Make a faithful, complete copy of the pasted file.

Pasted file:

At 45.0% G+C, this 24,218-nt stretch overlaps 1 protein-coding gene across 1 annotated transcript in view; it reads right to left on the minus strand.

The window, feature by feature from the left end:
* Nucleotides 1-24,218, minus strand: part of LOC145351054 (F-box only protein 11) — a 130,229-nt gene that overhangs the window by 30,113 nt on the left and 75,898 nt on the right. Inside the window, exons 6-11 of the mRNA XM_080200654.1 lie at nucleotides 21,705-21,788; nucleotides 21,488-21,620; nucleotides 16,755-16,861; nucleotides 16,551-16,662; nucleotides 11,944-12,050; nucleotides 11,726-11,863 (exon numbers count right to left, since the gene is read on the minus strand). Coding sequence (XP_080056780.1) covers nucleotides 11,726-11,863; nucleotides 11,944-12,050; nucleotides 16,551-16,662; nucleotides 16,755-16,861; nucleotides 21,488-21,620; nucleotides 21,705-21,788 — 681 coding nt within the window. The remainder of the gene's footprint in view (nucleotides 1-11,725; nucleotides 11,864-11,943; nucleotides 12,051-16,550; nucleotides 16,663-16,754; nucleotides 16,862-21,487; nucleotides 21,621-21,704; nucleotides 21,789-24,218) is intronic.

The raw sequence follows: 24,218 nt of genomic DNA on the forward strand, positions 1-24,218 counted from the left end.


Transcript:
At 45.0% G+C, this 24,218-nt stretch overlaps 1 protein-coding gene across 1 annotated transcript in view; it reads right to left on the minus strand.

The window, feature by feature from the left end:
* Nucleotides 1-24,218, minus strand: part of LOC145351054 (F-box only protein 11) — a 130,229-nt gene that overhangs the window by 30,113 nt on the left and 75,898 nt on the right. Inside the window, exons 6-11 of the mRNA XM_080200654.1 lie at nucleotides 21,705-21,788; nucleotides 21,488-21,620; nucleotides 16,755-16,861; nucleotides 16,551-16,662; nucleotides 11,944-12,050; nucleotides 11,726-11,863 (exon numbers count right to left, since the gene is read on the minus strand). Coding sequence (XP_080056780.1) covers nucleotides 11,726-11,863; nucleotides 11,944-12,050; nucleotides 16,551-16,662; nucleotides 16,755-16,861; nucleotides 21,488-21,620; nucleotides 21,705-21,788 — 681 coding nt within the window. The remainder of the gene's footprint in view (nucleotides 1-11,725; nucleotides 11,864-11,943; nucleotides 12,051-16,550; nucleotides 16,663-16,754; nucleotides 16,862-21,487; nucleotides 21,621-21,704; nucleotides 21,789-24,218) is intronic.

The raw sequence follows: 24,218 nt of genomic DNA on the forward strand, positions 1-24,218 counted from the left end.